The pain train was being led by Andy Dreitz and he pretty much did all the work as far as I saw it. We caught up with the swim leader (Brent McMahon) within the first 15 miles, but the pace did not let up for a bit. Sam Long caught up shortly after. That was also when I felt like something was off with my aero bar. For those familiar with the P5D integrated aero extensions, that one piece that you grab as your front extensions slides back and forth, and that was the one piece that started to come loose. My guess is that the bolt must have come loose during the plane trip to PCB and road vibration did the rest. We were about 1hr in so the next 3h were not looking very appealing. On many other occasions this set back would have been enough for me to tap out of the race mainly due to the safety hazard it represents, but I guess age, experience and so little racing this year made me dismiss that idea right away and I said to myself: you CAN do this! I had to stop for a minute to try and put the bar back together but despite my best efforts, I had nothing in hand to really solve it. My solution was to pull back that loose piece all the way back and hold it with my hand all while not applying forward pressure for… 80 miles. I tried to stay cool, ride within a pace that I knew I could hold for the entire way and try to apply all the pressure to my elbows and upper arms and never to the front of the aero extensions. Far from ideal, but I got it to work. A lone steady crusade for a 4h18 split at the end, and I am proud of it. Nevertheless, I got to T2 with such an amazing relief to be done with it without any other setback or accident.
Onto the run. I knew I had lost some time to the front guys and I was either 9th or 10th. In the meantime, David Plese had caught me on the final stretches of the bike so I wasn’t completely alone out of T2. The new venue of IM Florida had us run two loops along Front Beach Rd on an out and back with basically a headwind all the way out and tailwind all the way back. Mentally this course is much more demanding than the previous venue as without those little turns and corners to make up little imaginary goals, it is just a full gas kind of run. On the later stages of the bike I started to feel very warm and while I drank plenty of fluids, I started to feel a bit dehydrated right off the bat on the run. Due to Covid19 restrictions, there were fewer volunteers and aid stations, so the run to the first aid station felt like a marathon by itself. Sooooo long. And I was getting HOT. Not just like hot when I wake up and look amazing, but really overheating.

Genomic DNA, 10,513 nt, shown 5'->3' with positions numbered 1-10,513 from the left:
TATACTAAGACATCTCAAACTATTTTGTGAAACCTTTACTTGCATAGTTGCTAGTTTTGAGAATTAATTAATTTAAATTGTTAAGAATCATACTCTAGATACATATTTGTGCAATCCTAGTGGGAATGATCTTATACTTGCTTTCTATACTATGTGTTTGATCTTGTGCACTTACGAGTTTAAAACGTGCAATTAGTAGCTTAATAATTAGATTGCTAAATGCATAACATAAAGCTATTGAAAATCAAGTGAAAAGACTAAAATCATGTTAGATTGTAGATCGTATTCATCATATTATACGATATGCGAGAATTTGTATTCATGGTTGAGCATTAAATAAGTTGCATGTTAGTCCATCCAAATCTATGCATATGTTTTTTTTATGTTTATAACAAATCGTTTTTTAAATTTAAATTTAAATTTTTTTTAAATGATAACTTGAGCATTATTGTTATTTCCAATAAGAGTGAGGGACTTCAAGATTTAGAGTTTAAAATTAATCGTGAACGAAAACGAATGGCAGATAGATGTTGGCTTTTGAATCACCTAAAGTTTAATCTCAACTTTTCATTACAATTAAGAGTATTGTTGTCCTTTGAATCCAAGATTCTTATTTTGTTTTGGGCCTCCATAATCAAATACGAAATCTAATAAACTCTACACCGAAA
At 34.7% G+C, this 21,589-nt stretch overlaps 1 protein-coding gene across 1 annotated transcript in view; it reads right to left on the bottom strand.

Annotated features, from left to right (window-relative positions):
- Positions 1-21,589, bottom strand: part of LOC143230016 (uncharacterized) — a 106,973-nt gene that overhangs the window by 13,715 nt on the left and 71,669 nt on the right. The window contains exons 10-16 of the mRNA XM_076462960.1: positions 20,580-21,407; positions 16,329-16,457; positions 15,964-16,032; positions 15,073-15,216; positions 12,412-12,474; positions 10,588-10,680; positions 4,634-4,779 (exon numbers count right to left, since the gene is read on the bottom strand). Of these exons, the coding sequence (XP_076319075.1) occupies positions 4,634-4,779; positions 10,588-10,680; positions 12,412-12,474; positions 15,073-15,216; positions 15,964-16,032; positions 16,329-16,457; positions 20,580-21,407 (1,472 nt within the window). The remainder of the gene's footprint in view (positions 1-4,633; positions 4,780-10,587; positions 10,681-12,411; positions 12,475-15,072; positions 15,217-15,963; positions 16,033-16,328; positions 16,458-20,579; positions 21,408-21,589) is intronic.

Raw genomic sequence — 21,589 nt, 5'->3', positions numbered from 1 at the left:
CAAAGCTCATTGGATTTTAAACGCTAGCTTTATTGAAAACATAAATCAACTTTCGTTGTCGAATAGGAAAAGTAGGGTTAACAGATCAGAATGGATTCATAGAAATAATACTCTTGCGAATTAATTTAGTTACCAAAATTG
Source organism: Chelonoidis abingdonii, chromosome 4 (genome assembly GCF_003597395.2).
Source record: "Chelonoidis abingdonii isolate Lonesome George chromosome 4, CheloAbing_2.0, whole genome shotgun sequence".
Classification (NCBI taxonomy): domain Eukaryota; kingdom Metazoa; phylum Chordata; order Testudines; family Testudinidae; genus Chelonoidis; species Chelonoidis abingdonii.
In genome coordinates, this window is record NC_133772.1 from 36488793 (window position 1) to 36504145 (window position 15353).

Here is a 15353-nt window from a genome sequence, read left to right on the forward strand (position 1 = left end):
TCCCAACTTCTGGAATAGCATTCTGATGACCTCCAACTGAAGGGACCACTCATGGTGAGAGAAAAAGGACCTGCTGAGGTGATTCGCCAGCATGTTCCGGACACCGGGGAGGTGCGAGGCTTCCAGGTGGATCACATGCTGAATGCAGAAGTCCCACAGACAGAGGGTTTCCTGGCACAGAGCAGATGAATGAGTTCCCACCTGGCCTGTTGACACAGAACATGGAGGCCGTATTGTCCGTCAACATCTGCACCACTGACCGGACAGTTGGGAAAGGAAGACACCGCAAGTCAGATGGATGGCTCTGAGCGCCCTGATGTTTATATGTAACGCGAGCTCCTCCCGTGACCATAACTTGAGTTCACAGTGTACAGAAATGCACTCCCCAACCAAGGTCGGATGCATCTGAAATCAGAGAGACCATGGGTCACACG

Also, and I am almost embarrassed to tell you this, but my socks also got rolled under my feet when I put the shoes on at T2. Not long after every step hurt. Well, just another challenge to overcome. Again, I kept telling myself: you CAN do this!
On first time out at the far turn around point I got the chance to see everyone in front of me and their paces and assess what were my changes of going up in the rankings. I recognized everyone in front of me, it was a phenomenal field so I kept focus on what I could: nutrition, trying to keep cool with the limited aid stations, stabilizing my hips and trying to work my cadence.
Absolutely nothing felt easy at any point, I never felt a real high on the run and both my feet were screaming in agony for me to stop. But I hung on. Despite fading a bit on the second loop, I noticed Brent McMahon was within reach and with 6 miles to go I had about a 3 min deficit to bridge up. I thought about my wife and all of that she sacrifices in her own career so I can pursue my own goals in racing at the highest level in the sport. And I just went for it! I bridged the gap and made the pass with 2 miles to go (BBC sport commentators would go nuts with this move!). I was able to build enough of a cushion to look back on the final turn into the finish line and not see anyone behind me. And there it was, the red carpet to the finish line. And what a huge relief it was to see it. At the end, although not a PR, I am actually quite happy with my 2h54 marathon.
Overall happy and immensely proud, not only with the numbers, 8h13 race time and placing in 7th in a very deep field, but also with an improved mental strength to overcome pain and frustration. Probably the result of all the work dealing with this pandemic, as I tried to keep motivated and mentally sane the whole year.
I’m excited for what 2021 will bring and can’t wait to get back on a racecourse.